The starting point for most of the middle class stagnation claims is the fact that GDP per person is up 63 percent from 1979 to 2005, while real median household income is up a mere 13 percent. If median household income had grown at the level of GDP per person growth, it would have been $25,967, or a whopping $20,656 more than what actually happened. With numbers like these, no wonder most progressives have lost faith in growth as an engine of middle-class opportunity.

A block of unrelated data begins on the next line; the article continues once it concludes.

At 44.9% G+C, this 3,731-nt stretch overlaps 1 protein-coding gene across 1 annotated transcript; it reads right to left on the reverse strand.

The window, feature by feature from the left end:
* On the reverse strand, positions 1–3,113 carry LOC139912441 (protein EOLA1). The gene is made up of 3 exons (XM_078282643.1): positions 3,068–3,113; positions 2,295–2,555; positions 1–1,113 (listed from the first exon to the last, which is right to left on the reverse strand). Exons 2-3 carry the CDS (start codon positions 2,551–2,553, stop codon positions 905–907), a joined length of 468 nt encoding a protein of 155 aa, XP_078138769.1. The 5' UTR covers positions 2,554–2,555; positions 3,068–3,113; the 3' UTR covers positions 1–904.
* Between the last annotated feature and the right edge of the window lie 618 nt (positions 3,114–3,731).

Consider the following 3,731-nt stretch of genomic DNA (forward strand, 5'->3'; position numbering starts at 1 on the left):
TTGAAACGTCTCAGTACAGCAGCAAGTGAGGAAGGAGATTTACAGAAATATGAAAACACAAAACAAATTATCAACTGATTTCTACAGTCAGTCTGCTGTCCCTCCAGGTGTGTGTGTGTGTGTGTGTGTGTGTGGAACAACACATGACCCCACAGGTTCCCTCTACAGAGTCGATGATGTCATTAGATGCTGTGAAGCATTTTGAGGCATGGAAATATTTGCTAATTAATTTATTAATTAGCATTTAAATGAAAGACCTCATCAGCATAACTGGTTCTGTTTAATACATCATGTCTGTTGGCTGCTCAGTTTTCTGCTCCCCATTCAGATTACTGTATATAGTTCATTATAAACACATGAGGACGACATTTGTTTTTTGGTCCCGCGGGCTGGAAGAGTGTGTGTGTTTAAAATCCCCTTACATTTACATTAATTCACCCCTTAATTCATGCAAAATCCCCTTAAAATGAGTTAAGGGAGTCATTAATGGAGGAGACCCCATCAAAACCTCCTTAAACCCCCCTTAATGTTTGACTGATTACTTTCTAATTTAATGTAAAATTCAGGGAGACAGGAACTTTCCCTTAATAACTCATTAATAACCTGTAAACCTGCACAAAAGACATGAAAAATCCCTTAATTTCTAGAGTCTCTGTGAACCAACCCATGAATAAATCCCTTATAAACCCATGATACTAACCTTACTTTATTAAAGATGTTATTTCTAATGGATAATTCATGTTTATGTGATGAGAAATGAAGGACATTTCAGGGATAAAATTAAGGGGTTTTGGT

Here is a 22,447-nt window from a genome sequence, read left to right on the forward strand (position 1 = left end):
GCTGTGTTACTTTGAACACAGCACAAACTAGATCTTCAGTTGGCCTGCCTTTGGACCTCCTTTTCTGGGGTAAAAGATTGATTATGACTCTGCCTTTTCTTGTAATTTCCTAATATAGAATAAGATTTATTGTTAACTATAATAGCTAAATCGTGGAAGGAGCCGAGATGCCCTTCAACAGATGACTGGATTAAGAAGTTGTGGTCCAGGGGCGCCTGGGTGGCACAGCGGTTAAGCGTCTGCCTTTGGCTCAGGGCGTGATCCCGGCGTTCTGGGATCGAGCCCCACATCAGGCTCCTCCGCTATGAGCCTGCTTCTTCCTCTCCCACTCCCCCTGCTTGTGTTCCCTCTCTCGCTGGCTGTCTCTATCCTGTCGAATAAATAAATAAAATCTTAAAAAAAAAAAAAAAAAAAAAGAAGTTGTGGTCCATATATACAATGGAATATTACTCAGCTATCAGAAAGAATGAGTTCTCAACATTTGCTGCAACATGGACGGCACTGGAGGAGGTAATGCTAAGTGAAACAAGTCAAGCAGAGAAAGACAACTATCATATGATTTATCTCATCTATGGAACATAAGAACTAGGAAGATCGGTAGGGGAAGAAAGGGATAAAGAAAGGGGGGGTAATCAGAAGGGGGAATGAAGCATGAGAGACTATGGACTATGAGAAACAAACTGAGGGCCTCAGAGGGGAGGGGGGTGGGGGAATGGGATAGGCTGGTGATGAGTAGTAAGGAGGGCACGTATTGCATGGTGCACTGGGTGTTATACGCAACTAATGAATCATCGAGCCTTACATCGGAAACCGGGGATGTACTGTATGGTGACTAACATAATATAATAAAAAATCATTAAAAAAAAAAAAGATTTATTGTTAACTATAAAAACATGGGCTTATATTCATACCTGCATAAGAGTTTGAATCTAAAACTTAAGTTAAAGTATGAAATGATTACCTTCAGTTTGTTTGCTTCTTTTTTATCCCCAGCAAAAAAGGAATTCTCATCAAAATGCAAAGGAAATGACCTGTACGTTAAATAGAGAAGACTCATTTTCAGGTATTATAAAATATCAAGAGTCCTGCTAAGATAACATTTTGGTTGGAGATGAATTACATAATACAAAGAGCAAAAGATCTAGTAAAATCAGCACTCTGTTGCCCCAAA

Yet, as Rose shows, things are not quite that simple. One reason why there has been such a large gap between productivity growth and median household income is that in many ways this is comparing apples to oranges. While it might seem natural to use GDP per capita growth as the basis of productivity growth, this is not appropriate if the goal is to link it to changes in household income. This is because changes in household size can have big consequences for median household income. Think of it this way: if a husband and wife are both working and make $40,000 each, their average household income is $80,000, but per capita income is $40,000. If they get divorced, their average household income drops to $40,000, while per capita income stays at $40,000. Because the size of the average U.S. household fell from 1979 to 2005, real personal income per household actually rose by 48 percent, even though GDP per person grew by 63 percent.